In this study, the applicability of extrusion-based 3D printing technology for food pastes made of protein, starch and fiber-rich materials was assessed, as a starting point in the development of healthy, customized snack products. The printability of starch-, cellulose nanofiber-, milk powder-, oat- and faba bean protein-based materials and their mixtures was evaluated by examining the ease and uniformity of extrusion as well as the precision and stability of the printed pattern. The best printing precision and shape stability was obtained with a semi-skimmed milk powder-based paste. Rheological measurements revealed that the shape stability after printing was linked with the yield stress of the paste. Post-processing by oven drying was most successful at high initial solids contents (<50%) of the printed samples. Extrusion-based 3D printing is a promising tool for producing healthy, structured foods, but further research is needed for optimising the mechanical properties of the printed materials.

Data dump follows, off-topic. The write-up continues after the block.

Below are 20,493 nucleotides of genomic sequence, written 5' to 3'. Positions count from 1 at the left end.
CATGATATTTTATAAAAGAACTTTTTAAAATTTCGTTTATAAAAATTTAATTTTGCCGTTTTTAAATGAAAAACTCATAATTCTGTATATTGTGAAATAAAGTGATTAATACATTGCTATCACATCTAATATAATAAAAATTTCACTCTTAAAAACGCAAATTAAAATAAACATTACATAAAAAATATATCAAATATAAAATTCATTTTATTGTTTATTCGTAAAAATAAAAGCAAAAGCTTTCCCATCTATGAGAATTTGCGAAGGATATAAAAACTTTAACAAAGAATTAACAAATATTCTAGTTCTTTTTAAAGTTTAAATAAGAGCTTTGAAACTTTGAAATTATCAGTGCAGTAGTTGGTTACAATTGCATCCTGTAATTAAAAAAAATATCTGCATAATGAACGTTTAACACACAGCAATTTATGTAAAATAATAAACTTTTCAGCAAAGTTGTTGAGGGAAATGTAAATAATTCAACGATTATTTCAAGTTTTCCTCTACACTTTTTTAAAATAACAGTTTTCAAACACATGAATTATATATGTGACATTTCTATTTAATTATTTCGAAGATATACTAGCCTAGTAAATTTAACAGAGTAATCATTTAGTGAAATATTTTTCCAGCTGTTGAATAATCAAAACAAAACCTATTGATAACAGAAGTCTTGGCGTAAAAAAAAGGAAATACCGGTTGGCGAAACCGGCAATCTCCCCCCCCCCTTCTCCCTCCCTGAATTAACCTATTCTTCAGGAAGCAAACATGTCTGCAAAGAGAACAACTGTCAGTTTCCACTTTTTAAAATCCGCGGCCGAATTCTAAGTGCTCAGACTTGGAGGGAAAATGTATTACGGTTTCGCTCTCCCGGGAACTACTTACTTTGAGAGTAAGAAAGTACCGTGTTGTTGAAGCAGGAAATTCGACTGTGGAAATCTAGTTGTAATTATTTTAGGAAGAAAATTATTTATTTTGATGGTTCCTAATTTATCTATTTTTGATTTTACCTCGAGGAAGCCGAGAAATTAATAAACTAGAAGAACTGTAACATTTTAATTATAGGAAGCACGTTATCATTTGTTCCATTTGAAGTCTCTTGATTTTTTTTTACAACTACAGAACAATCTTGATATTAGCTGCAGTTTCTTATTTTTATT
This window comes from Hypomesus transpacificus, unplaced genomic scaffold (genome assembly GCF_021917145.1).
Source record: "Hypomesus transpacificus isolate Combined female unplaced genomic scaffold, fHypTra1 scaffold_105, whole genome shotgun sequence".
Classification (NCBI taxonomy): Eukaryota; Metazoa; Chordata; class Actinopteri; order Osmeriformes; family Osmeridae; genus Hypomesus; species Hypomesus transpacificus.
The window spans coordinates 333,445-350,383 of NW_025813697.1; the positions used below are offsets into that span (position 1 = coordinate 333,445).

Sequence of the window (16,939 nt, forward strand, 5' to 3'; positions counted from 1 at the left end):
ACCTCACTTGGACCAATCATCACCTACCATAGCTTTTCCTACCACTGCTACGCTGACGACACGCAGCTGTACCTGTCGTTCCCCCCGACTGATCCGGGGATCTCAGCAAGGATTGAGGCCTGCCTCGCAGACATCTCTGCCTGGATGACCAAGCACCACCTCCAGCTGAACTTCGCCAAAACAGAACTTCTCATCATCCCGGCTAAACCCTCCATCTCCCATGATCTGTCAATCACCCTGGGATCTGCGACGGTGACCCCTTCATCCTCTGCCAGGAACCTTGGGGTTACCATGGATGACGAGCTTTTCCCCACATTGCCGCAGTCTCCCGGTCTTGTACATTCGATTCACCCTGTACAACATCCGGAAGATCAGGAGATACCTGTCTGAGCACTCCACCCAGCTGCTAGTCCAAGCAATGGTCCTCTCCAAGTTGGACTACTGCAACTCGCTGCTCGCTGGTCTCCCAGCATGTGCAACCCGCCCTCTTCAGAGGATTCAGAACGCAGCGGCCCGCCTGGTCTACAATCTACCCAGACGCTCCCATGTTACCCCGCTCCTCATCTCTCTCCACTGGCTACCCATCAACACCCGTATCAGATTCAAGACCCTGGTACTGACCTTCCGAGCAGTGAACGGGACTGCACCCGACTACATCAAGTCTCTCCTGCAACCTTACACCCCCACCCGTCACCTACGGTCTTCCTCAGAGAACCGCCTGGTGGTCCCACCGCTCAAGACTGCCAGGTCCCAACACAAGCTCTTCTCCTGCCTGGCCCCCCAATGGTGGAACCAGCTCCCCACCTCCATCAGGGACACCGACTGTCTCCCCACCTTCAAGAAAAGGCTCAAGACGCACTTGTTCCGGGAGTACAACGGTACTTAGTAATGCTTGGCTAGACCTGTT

- 3D printing
- cellulose nanofiber